THE CHINESE LADY
Written by Lloyd Suh
Presented by Southern Plains Productions
in collaboration with the Asian District Cultural Association of Oklahoma
The Chinese Lady is based on the true story of the first documented Chinese woman in America, Afong Moy, as she is toured around the United States as a living museum piece. On display for nearly half a century during the 1800’s, Afong clings to the hope that her presence might spark empathy and understanding between cultures. As she slowly comes to terms with her lack of autonomy, Afong turns critical of America’s imperialism, hypocrisy, and shallow understanding of a world outside its own. This wrly comedic, grimly honest story finally gives this widely forgotten historical figure a voice, leaving audiences to reexamine the current state of cultural dynamics in the modern world.
Lloyd Suh’s The Chinese Lady is more than a historical retelling. Suh skillfully infused this 19th-century story with the influence of modern events concerning AAPI lives, constantly warning us of “what’s to come” in the present day. This story draws attention to the ways empty, insincere representation continues to be an enemy to cultural progress, and how we rarely fit into the boxes (or, in our case, frames) we’re expected to.
As our team is primarily non-locals, it was important to me that this production include perspectives from AAPI artists of Oklahoma. Our gallery serves as a platform for local voices, demonstration of our collective efforts towards social progress, and a reminder of the empathy we must continue to cultivate. Performing in this modern gallery allows us to visually compare and contrast how stories from marginalized communities have been presented to “high-brow” audiences thoughout history. It pokes at the self-congratulatory nature with which certain audiences consume art, and how financial access to these stories has always been a “luxury” reserved for the social elite— a way to superficially align themselves with a cause.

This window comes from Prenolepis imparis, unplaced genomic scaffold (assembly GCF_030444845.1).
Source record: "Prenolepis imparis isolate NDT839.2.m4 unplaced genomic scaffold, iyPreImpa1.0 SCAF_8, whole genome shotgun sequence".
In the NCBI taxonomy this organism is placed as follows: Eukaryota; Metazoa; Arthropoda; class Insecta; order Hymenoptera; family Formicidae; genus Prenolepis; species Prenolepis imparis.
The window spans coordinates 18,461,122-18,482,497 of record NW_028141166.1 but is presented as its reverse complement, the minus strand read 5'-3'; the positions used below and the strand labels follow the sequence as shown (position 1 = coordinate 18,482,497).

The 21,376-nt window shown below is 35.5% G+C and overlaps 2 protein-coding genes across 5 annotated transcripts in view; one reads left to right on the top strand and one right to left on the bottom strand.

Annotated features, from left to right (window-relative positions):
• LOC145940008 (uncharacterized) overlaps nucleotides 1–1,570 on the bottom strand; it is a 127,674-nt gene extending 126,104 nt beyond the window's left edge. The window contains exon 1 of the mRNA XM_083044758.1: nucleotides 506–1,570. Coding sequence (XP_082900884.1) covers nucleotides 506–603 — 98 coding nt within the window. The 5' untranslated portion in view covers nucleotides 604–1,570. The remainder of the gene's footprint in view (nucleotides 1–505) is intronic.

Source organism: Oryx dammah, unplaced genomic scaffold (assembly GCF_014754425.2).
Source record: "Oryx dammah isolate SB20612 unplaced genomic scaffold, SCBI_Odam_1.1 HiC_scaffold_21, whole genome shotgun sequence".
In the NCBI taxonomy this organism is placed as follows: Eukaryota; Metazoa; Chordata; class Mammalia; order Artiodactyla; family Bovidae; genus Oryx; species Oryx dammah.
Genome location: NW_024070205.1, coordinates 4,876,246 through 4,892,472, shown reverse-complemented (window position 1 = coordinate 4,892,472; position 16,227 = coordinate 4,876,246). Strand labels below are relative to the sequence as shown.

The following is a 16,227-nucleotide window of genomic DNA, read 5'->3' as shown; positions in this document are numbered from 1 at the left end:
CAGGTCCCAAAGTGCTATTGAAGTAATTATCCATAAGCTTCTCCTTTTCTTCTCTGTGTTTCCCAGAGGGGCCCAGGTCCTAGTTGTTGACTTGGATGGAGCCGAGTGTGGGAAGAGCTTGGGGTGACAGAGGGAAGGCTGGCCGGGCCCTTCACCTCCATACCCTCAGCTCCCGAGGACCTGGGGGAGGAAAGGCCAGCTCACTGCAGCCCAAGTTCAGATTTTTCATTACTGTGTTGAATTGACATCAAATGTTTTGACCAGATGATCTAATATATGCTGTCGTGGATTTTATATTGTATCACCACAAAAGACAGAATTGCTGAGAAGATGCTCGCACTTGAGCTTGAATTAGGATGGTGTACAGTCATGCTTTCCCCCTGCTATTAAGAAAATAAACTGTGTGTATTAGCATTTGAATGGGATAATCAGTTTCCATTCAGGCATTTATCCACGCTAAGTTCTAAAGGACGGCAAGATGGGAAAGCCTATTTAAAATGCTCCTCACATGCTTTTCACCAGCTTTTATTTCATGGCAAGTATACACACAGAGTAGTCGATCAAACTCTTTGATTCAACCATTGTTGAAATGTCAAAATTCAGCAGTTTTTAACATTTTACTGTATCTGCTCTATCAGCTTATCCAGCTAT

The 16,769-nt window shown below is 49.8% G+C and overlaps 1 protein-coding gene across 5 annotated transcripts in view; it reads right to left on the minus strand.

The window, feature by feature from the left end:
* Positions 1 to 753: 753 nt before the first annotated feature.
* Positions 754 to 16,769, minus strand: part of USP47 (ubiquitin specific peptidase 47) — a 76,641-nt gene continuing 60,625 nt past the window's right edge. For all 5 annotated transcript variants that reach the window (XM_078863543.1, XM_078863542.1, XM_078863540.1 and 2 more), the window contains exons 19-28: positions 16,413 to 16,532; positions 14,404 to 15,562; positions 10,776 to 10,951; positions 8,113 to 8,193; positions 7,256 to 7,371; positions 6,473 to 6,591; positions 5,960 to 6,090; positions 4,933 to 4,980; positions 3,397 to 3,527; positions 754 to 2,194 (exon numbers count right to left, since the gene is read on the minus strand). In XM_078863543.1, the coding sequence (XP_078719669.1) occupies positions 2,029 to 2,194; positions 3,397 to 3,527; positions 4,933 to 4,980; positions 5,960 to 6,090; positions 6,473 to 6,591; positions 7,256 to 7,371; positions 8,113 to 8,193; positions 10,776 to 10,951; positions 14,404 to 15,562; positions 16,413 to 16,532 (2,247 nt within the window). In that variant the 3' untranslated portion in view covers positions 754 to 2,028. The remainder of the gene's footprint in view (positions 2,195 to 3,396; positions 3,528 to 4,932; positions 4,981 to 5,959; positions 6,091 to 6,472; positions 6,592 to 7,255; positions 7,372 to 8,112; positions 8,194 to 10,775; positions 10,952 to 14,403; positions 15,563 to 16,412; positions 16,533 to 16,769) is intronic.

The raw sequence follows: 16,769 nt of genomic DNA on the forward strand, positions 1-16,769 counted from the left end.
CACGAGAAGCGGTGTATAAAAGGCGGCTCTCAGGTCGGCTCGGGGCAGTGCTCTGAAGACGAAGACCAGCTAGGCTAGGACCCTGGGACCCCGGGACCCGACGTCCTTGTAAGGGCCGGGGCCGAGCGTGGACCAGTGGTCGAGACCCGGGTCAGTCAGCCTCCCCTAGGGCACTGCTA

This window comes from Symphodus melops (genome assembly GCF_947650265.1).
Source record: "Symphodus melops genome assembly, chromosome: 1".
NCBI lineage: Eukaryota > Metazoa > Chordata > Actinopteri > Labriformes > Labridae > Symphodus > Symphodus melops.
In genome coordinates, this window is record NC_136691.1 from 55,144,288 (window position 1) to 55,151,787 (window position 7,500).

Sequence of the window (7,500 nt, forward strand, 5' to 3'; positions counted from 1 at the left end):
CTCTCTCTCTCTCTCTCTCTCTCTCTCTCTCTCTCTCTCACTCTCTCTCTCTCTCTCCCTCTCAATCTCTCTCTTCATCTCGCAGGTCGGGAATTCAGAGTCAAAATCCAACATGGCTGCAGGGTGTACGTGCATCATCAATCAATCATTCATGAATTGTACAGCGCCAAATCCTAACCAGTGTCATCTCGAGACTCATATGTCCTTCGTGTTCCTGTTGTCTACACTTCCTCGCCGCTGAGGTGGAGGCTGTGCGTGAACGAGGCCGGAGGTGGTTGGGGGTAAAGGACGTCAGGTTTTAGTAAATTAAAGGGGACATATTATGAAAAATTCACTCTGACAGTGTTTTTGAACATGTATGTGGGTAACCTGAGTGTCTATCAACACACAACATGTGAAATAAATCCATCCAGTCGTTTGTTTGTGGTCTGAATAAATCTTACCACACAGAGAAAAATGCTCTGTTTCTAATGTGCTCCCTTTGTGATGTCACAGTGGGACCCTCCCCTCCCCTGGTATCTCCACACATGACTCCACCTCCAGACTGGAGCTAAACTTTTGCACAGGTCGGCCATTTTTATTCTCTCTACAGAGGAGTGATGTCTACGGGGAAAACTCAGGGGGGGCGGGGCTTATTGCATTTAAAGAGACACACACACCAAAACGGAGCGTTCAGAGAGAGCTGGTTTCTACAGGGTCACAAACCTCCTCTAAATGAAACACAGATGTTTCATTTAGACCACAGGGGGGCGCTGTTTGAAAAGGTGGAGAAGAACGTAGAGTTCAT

The racism presented in The Chinese Lady hasn’t disappeared; it’s been repackaged into something more insidious, often deceivingly civil. Nearly 200 years after Afong’s nationwide tour, we are still understanding how to honor not just the abstract idea of a community, a history, but the vast range of individual experiences that make up the whole.
The featured artists’ work is framed similarly to the painting Afong Moy sits inside of, suggesting the similarities between her experiences and that of modern day AAPI women. Conversely, the difference in mediums, color palettes, and design point to the liberation that we’ve achieved since Afong’s time.